After launching from Kazakhstan early in the morning on April 24, 2013, a Russian Progress capsule suffered a glitch when in orbit.
Credit: NASA TV
An unmanned Russian cargo spacecraft launched toward the International Space Station this morning, but once in orbit, the capsule encountered a problem, officials said.
The Progress 51 supply spacecraft failed to deploy an antenna used for navigation after lifting off from the Baikonur Cosmodrome in Kazakhstan at 6:12 a.m. EDT (1012 GMT). Specifically, the antenna is used to "measure the orientation" of the ship, NASA officials said.
Ground controllers are now working to assess and fix the problem.
"Update: Once in orbit, an antenna used as a navigational aid on the Progress did not deploy," officials from NASA wrote on Twitter after the glitch was discovered. "Russian ground controllers are assessing a fix."
Progress is scheduled to dock with the International Space Station on Friday (April 26) at 8:26 a.m. EDT (1226 GMT). While some Progress spacecraft can launch and dock on the same day, that wasn't possible with this particular launch due to orbital dynamics, so the vehicle will take two days to catch up to the International Space Station in orbit.
It is unclear whether the scheduled docking time will be affected by the glitch.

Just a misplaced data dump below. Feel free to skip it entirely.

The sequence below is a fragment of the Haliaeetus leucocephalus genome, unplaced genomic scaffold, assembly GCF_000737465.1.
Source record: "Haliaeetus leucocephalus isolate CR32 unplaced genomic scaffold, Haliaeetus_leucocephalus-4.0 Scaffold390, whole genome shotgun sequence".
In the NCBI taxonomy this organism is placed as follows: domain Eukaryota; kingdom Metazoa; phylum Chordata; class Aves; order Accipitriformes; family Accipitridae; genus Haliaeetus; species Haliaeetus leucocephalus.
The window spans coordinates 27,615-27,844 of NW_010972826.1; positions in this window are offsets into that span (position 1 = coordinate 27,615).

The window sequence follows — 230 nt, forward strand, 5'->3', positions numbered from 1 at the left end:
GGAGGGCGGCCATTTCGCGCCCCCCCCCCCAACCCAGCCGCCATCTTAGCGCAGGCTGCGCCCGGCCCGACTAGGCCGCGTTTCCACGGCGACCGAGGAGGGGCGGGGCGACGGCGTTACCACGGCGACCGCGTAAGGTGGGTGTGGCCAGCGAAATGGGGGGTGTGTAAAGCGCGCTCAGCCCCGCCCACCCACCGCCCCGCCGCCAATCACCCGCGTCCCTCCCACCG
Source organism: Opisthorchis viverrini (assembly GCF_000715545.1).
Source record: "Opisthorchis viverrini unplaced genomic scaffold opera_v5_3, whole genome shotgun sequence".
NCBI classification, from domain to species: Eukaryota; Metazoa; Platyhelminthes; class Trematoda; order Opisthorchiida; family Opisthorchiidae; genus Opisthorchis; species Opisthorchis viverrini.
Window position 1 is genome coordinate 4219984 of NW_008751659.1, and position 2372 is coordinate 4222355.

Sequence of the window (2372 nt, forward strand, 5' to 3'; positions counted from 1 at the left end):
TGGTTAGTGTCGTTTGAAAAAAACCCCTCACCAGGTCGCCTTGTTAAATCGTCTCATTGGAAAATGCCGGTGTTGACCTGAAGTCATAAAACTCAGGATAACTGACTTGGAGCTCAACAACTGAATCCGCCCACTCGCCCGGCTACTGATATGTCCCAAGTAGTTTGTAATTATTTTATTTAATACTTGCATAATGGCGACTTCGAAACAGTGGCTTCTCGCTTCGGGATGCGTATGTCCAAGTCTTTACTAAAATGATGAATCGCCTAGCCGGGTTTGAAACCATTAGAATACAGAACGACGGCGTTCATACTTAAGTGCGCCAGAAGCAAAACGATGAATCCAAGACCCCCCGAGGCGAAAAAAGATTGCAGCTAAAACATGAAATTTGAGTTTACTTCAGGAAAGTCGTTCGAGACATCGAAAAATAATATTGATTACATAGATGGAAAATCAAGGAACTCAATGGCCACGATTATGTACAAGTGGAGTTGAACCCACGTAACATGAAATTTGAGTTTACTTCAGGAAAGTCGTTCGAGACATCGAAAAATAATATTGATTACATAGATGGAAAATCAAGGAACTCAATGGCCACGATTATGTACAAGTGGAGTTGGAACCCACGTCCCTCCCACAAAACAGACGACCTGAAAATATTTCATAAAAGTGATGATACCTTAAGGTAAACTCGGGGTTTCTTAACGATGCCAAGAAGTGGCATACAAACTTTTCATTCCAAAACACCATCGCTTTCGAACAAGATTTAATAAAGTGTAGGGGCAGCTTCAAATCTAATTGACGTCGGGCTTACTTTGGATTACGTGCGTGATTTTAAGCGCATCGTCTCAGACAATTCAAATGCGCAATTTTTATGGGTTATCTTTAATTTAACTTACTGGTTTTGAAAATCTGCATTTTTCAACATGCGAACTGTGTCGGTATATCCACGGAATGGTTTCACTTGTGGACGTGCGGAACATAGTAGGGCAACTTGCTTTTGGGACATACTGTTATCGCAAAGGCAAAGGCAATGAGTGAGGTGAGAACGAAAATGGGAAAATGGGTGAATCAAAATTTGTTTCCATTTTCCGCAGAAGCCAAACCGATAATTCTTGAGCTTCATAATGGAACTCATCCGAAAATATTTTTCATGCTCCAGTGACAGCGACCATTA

"The Russian flight controllers are continuing to monitor the spacecraft and to determine if there is a way to get the antenna deployed," NASA spokesman Josh Byerly wrote SPACE.com in an email. "They are also analyzing ways to dock the Progress to the station in its current configuration, including having the crew perform a manual docking."
Progress is slated to deliver 1,764 pounds (800 kilograms) of propellant, 57 pounds (26 kg) of air, 48 pounds (21 kg) of oxygen, 926 pounds (420 kg) of water and 3,348 pounds (1519 kg) of experiment hardware, spare parts and other supplies to the residents of the space station, NASA officials said.
Canadian Space Agency astronaut Chris Hadfield currently commands the six-person crew that staffs the $100 billion orbiting laboratory. NASA astronauts Chris Cassidy and Tom Marshburn as well as Russian cosmonauts Roman Romanenko, Pavel Vinogradov and Alexander Misurkin round out the Expedition 35 crew.
Hadfield, Romanenko and Marshburn are expected to return to Earth in May after six months onboard the station, at which point Vinogradov will take over as the commander of the Expedition 36 mission.